Dec 14, 2015
With the election of a new president less than a year away, at least one thing about the outcome seems reasonably clear: whoever the winner turns out to be, a majority of the voters identifying themselves as Catholics will probably have voted for him or her.
That's been the pattern for a long time now, and there is no reason to think it will change next November. And why should it? People like to be on the winning side. Why should Catholics be any different?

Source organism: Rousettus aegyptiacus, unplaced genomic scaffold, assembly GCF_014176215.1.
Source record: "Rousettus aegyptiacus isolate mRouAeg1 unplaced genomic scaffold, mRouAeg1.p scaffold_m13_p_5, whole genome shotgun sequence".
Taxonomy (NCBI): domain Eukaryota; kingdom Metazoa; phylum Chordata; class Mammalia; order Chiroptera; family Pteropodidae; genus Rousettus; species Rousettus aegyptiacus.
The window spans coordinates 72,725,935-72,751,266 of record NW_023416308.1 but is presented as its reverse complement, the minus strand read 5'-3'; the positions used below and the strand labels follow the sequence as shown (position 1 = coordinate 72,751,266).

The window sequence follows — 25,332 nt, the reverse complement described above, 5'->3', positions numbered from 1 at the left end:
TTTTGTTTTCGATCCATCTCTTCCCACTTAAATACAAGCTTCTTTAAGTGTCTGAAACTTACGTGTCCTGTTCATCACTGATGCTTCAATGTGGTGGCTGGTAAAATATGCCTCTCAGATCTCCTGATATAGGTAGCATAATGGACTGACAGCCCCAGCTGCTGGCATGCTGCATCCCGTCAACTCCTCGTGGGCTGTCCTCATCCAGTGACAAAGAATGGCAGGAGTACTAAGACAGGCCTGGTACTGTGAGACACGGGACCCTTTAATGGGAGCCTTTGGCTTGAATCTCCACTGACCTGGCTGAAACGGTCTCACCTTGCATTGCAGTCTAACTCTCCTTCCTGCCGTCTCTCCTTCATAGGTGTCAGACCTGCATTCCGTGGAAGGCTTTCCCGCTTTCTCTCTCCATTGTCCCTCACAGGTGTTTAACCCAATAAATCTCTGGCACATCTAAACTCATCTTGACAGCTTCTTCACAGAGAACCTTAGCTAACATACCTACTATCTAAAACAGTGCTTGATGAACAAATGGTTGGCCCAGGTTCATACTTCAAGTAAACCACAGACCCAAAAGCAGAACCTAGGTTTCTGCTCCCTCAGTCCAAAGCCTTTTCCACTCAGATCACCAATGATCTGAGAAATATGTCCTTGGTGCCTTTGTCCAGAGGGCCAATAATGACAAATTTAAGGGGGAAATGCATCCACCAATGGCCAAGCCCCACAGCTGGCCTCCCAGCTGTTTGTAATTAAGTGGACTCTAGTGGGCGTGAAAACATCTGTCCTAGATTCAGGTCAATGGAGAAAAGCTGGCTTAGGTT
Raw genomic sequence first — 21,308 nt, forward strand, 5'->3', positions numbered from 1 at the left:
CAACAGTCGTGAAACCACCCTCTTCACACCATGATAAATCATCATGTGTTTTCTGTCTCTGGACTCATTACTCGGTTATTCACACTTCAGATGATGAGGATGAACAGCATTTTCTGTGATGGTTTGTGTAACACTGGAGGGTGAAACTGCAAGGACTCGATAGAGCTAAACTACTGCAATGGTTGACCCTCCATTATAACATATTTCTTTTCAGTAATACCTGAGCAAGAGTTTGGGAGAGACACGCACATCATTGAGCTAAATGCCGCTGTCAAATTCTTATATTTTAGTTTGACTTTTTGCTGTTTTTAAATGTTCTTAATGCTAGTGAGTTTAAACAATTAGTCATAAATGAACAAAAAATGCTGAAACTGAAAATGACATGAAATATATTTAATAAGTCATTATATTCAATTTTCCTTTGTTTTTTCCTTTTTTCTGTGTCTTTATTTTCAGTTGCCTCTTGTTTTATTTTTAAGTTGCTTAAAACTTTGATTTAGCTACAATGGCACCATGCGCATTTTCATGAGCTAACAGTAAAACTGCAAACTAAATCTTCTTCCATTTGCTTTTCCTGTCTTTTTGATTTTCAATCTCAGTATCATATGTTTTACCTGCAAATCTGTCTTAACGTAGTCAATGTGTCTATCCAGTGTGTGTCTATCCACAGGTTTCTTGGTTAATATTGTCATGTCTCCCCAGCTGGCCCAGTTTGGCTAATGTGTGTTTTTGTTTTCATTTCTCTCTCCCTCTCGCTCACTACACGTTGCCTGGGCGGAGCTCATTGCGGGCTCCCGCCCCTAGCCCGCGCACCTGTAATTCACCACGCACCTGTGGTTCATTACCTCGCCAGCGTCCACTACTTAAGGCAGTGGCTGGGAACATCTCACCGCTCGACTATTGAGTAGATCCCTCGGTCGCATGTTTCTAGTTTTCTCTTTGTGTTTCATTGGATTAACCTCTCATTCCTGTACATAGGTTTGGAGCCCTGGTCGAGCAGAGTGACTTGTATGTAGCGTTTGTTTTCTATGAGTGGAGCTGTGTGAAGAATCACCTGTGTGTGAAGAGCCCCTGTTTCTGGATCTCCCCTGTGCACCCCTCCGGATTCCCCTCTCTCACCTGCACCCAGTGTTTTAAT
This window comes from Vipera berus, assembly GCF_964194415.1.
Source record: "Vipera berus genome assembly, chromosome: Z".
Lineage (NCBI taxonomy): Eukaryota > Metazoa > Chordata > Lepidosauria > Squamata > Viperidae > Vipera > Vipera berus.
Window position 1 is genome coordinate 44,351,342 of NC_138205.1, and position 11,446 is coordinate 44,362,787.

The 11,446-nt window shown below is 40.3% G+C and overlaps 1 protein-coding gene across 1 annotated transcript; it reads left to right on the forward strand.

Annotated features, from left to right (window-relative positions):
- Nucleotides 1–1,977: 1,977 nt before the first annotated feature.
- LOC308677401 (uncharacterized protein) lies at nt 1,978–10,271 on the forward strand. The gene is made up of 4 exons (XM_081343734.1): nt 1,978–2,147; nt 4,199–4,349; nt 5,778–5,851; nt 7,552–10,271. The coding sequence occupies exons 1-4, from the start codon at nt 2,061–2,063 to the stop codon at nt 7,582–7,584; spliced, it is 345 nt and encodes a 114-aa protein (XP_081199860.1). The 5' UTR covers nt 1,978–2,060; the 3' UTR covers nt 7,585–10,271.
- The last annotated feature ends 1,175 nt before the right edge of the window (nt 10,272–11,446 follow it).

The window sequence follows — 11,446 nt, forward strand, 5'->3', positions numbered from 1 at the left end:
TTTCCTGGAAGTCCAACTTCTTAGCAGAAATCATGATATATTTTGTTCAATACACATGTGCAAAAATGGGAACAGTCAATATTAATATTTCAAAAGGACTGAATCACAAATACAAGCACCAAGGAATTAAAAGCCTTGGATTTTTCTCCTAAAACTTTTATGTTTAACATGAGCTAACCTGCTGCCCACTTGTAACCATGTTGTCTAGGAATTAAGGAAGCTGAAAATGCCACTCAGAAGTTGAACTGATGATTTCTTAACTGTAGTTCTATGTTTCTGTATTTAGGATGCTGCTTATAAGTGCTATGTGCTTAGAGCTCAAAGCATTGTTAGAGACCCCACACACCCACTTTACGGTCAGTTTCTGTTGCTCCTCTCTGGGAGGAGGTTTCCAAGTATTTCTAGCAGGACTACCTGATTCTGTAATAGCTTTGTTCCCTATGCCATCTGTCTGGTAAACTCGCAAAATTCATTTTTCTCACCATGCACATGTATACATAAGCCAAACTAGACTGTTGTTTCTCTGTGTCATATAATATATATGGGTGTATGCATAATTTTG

Hold on though. When I'm tempted to think that way, I recall something said a while back by columnist Michael Gerson. Writing about Catholic voting patterns, Gerson remarked that Catholics are so often swing voters because, being "so typical," they tend to vote "almost exactly like their suburban neighbors."
Gerson, a non-Catholic, didn't consider that good news. "There is something vaguely disturbing," he remarked, "about the precise symmetry of any religious group with other voters of their same class and background. One would hope that an ancient, demanding faith would leave some distinctive mark."